In its heyday, the BHP Steelworks facility at Mayfield was rooted in the identity of Newcastle – the Steel City. It played an important role as the city’s biggest employer and as an economic driver sustaining businesses that serviced the industry. Its closure in 1999 shook the region’s economic foundations and the community. The impacts are still felt today.
The BHP site was identified in the 1990s as ideally placed to accommodate a container terminal. Two decades after the Steelworks’ closure, that dream is becoming a reality. The 90 hectares of land will be brought back to life with the construction of the Newcastle Multi-purpose Deepwater Terminal (MDT). The MDT will power the Hunter economy for generations to come and put the site to productive use again. With it, the MDT will bring $2.5 billion of economic activity to Australia as well as 15,000 full-time equivalent jobs.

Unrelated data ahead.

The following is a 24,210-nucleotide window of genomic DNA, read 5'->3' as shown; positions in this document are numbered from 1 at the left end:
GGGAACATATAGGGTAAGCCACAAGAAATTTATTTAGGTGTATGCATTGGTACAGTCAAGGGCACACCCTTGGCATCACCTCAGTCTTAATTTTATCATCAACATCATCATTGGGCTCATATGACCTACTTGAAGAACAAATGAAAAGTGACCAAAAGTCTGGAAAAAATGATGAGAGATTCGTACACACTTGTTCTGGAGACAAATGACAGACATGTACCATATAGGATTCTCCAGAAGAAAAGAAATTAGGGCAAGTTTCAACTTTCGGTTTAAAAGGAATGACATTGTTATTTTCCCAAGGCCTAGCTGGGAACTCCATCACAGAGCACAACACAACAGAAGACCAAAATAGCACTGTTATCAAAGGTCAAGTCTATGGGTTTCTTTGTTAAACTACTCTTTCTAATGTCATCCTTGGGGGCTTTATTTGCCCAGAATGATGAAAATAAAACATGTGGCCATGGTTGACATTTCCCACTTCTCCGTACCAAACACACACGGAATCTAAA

Read more about the significant contribution the MDT will make to the Hunter Region.
Located midway along Australia’s Eastern Seaboard, with direct connections to national heavy rail and road networks, Newcastle is an efficient option for importers and exporters in northern, western, north western and far western NSW.
Economic analysis by AlphaBeta identified that regional NSW businesses, including those in the Upper Hunter, Narrabri, Tamworth and Port Macquarie would save up to $586 per standard container by shipping through Newcastle compared with Sydney or Brisbane.
The Port of Newcastle Transport Economics Study, prepared by Lycopodium, estimated that the cost of direct transport of containers to Newcastle, servicing the natural freight corridor, is reduced by 30-50%.
The MDT project has potential to be a major growth catalyst for the Hunter. It will turbo-charge the diversification of the Hunter economy, ensuring it is resilient and sustainable for generations to come.
With the removal of contractual restrictions on the development of a container terminal, private investors are prepared to spend the full cost of the $1.8 billion container terminal project.
A study conducted by HoustonKemp in 2020, estimated the Multi-purpose Deepwater Terminal would: